Dueling Diapers Think big companies can't innovate? Look how Kimberly-Clark and P&G are fighting over disposable training pants.
By Matthew Boyle

(FORTUNE Magazine) – The battle for your baby's bottom--a brutal slugfest that makes the Coke-Pepsi showdown look like a playground tussle--took an even nastier turn last year. Procter & Gamble's overhaul of its $4-billion-a-year Pampers product line sparked a knock-down, drag-out price war with the Huggies line from Kimberly-Clark, P&G's archrival in the $19-billion-a-year global baby-care market. (The price war took such a toll on Kimberly-Clark that new CEO Thomas Falk said it was largely to blame for the company's depressed fourth-quarter earnings.) The most interesting fight between Kimberly-Clark and P&G is taking place on one specific front: disposable training pants.

Worn by toddlers while they're being potty trained, the elastic diapers are pulled up over the legs like ordinary underpants, rather than being fastened at the sides--and they're the fastest-growing, highest-margin diaper product around. Kimberly-Clark invented the category in 1989 with its Huggies Pull-Ups brand and has dominated it ever since. But in the past 12 months P&G's Pampers Easy Ups have come from nowhere to grab 15% of the $1 billion U.S. training-pants market, reducing Pull-Ups' share from more than 50% to 41%, according to year-end data from Information Resources in Chicago. (Private-label brands and other products like nighttime pants make up the rest of the category.) P&G's sudden success shows the power of product and marketing innovation even late in the game.

In the 1980s, as parenting experts such as Dr. T. Berry Brazelton began counseling parents not to rush the potty training process, Kimberly-Clark--long known for product innovation--sensed an opportunity. Delaying potty training meant that kids would increasingly be in nappies longer. So why not create an entirely new category of diaper: disposable training pants that protected against accidents but also let the growing child feel as though she were wearing underwear just like a big kid? To help give that feel, Kimberly-Clark developed a clothlike outer cover and a breathable nonwoven material called stretch-bonded laminate. It also built new machines to attach the sides of the pants, a step not required for regular diapers.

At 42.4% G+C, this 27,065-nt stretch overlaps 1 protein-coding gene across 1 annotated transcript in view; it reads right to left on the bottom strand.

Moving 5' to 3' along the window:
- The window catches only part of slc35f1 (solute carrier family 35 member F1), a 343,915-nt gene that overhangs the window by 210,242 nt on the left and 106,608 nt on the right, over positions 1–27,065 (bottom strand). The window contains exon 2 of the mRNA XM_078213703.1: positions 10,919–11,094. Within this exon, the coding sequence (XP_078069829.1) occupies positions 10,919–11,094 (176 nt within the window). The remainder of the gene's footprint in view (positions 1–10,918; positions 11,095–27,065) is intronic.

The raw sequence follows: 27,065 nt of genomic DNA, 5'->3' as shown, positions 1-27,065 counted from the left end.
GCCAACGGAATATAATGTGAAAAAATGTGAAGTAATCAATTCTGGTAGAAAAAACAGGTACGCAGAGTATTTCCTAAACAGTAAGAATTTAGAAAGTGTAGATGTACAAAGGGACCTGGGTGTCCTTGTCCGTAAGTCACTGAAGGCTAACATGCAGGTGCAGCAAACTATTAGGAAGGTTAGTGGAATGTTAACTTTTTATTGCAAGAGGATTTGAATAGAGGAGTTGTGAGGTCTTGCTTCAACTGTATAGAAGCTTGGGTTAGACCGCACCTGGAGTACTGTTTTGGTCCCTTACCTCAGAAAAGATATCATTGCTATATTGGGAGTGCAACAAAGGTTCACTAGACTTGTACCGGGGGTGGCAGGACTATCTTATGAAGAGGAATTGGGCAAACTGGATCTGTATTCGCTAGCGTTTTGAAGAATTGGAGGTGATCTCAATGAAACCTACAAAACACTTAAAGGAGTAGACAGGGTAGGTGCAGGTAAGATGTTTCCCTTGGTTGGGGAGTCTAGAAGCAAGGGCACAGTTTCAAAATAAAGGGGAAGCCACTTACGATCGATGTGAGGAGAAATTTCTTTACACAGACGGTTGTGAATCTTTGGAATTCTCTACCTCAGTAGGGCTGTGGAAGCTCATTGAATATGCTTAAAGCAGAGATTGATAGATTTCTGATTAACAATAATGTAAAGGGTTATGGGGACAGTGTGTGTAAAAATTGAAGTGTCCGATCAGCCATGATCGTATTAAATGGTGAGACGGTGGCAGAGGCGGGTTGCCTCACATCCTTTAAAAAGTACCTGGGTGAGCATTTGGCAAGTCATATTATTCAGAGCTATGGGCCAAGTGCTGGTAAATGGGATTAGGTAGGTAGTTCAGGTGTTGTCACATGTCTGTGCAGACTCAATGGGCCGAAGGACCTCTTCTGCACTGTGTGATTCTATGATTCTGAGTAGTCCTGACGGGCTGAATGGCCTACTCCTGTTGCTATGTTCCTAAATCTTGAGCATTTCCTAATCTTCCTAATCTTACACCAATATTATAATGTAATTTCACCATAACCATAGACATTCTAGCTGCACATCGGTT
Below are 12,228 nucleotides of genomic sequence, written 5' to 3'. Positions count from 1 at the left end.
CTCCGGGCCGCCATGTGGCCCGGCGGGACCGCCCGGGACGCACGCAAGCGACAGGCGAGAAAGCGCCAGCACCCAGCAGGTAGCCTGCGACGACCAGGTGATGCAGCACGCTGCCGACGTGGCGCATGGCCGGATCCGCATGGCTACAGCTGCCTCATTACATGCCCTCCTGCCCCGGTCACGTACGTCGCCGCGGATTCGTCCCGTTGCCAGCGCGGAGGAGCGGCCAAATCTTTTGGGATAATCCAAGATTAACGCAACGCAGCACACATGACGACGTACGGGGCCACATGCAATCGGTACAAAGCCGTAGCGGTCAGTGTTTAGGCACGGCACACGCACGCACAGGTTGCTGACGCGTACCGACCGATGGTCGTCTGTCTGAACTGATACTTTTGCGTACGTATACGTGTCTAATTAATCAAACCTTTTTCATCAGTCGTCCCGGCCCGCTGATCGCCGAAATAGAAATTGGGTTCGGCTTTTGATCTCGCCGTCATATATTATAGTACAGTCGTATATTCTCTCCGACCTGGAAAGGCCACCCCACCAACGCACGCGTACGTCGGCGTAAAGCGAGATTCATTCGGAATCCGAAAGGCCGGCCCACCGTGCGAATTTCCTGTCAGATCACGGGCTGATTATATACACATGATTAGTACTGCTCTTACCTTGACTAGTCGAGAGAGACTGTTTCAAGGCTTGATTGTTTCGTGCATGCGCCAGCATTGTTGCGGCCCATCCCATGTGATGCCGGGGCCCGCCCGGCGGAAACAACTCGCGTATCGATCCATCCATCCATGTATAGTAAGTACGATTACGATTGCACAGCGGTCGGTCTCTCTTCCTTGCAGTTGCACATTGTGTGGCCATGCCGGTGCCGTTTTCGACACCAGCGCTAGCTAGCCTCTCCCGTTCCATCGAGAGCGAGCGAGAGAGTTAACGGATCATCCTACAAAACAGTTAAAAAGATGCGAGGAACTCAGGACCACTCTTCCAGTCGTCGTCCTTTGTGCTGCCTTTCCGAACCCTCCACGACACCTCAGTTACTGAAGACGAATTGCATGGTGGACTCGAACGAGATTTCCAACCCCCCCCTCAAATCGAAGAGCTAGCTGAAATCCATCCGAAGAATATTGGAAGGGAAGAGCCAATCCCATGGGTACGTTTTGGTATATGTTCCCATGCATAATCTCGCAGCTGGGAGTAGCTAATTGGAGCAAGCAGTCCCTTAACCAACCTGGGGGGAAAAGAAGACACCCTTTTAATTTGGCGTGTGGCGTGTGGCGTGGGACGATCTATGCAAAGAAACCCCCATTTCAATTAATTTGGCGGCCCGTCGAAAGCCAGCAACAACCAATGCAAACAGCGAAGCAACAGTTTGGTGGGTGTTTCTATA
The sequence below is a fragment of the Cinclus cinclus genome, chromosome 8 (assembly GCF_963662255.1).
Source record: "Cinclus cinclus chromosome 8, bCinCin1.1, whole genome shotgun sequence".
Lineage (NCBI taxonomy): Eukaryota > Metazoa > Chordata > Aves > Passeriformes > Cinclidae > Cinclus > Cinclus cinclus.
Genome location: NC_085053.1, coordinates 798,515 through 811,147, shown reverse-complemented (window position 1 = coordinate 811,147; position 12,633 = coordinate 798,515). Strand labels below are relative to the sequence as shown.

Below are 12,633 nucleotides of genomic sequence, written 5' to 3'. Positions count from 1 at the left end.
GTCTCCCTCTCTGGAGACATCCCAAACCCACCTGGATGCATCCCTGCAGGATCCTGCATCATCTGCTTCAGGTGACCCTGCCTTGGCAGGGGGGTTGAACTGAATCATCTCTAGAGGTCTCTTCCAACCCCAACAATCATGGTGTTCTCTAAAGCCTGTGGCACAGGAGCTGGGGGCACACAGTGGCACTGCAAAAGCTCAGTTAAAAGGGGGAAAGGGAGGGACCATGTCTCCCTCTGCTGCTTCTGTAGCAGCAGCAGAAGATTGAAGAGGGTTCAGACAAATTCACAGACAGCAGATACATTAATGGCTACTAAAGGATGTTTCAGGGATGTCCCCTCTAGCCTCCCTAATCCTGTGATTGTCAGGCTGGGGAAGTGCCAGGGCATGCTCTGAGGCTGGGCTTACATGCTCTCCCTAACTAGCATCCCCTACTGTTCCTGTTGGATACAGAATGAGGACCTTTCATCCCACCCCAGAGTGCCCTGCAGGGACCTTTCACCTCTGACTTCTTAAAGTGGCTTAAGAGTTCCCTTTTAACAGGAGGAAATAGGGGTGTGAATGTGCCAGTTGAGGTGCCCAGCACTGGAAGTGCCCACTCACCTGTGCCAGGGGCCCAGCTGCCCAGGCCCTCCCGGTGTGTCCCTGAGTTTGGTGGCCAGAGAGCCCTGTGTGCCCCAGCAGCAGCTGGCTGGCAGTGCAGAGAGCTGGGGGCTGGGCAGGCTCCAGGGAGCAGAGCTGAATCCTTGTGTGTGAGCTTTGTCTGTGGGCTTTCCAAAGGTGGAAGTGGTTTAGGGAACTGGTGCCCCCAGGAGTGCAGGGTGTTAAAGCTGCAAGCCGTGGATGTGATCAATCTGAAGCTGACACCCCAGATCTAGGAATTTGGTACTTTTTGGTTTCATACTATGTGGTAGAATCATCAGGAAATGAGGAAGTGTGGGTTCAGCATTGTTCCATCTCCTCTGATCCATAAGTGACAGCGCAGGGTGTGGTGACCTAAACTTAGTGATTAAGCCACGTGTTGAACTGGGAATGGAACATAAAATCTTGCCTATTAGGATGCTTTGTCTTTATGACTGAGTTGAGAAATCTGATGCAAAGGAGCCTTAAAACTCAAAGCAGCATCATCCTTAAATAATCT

To help sell parents on the concept, Kimberly-Clark argued that "switching out of diapers and into training pants help[s] speed the potty training process along," a claim made on Parentstages.com, a parenting site sponsored by Kimberly-Clark. That assertion isn't endorsed by the American Academy of Pediatrics, though. Some doctors say that the products are unnecessary and may even delay or prolong potty training. (In 1961, 90% of children were potty trained by age 2 1/2; by 1997, only 22% were.) Training pants give diaper makers the opportunity "to sell into the market two or three years longer than before...and triple the life cycle of that consumer," says Ryan Mathews, a consultant who follows retail trends.

Whether or not training pants were strictly necessary, they took off. A dozen years later demand is still growing at a 15%-a-year clip. And there's plenty of room to expand, since only about half of the nation's 3.5 million training-age toddlers--defined as kids 18 to 48 months--wear disposable training pants, according to Dudley Lehman, group president of Kimberly-Clark's infant and child care division. (Some parents choose cloth training pants, some keep their kids in regular diapers, and some intrepid souls go right to underwear.) Pull-Ups are big moneymakers too. Training pants are typically 35% more expensive per unit than regular diapers at retail, giving them margins north of 20%, an analyst estimates (neither company will disclose its diaper margins).

If training pants are such an attractive category, why didn't P&G enter the market sooner? Well, it did. Pampers Trainers launched in 1994. But a combination of poor design and high production costs conspired to do them in. The company quietly killed Trainers in 1996. While Kimberly-Clark gloated, Procter went back to the drawing board.